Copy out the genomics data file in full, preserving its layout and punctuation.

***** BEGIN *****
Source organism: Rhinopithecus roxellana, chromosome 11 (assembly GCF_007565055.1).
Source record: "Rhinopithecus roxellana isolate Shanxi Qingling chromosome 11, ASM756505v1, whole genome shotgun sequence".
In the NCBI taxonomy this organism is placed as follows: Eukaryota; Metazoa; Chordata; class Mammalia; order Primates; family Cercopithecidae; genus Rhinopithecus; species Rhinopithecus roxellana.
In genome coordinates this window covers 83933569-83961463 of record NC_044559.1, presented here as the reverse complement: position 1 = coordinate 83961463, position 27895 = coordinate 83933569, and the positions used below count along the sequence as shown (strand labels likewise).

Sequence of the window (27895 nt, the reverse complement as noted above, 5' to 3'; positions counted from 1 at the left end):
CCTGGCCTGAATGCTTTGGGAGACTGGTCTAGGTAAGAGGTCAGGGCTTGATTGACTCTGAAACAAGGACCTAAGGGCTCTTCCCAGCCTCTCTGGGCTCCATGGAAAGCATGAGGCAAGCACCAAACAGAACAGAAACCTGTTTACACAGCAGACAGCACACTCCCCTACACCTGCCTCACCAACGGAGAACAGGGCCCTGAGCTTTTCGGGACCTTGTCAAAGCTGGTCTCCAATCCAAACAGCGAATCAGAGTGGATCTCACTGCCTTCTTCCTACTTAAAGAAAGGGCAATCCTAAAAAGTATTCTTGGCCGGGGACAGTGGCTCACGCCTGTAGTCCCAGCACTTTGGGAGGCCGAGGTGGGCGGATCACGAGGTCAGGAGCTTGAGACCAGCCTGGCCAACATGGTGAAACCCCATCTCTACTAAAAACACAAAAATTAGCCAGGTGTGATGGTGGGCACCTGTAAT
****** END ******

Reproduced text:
Source organism: Rhinopithecus roxellana, chromosome 11 (assembly GCF_007565055.1).
Source record: "Rhinopithecus roxellana isolate Shanxi Qingling chromosome 11, ASM756505v1, whole genome shotgun sequence".
In the NCBI taxonomy this organism is placed as follows: Eukaryota; Metazoa; Chordata; class Mammalia; order Primates; family Cercopithecidae; genus Rhinopithecus; species Rhinopithecus roxellana.
In genome coordinates this window covers 83933569-83961463 of record NC_044559.1, presented here as the reverse complement: position 1 = coordinate 83961463, position 27895 = coordinate 83933569, and the positions used below count along the sequence as shown (strand labels likewise).

Sequence of the window (27895 nt, the reverse complement as noted above, 5' to 3'; positions counted from 1 at the left end):
CCTGGCCTGAATGCTTTGGGAGACTGGTCTAGGTAAGAGGTCAGGGCTTGATTGACTCTGAAACAAGGACCTAAGGGCTCTTCCCAGCCTCTCTGGGCTCCATGGAAAGCATGAGGCAAGCACCAAACAGAACAGAAACCTGTTTACACAGCAGACAGCACACTCCCCTACACCTGCCTCACCAACGGAGAACAGGGCCCTGAGCTTTTCGGGACCTTGTCAAAGCTGGTCTCCAATCCAAACAGCGAATCAGAGTGGATCTCACTGCCTTCTTCCTACTTAAAGAAAGGGCAATCCTAAAAAGTATTCTTGGCCGGGGACAGTGGCTCACGCCTGTAGTCCCAGCACTTTGGGAGGCCGAGGTGGGCGGATCACGAGGTCAGGAGCTTGAGACCAGCCTGGCCAACATGGTGAAACCCCATCTCTACTAAAAACACAAAAATTAGCCAGGTGTGATGGTGGGCACCTGTAAT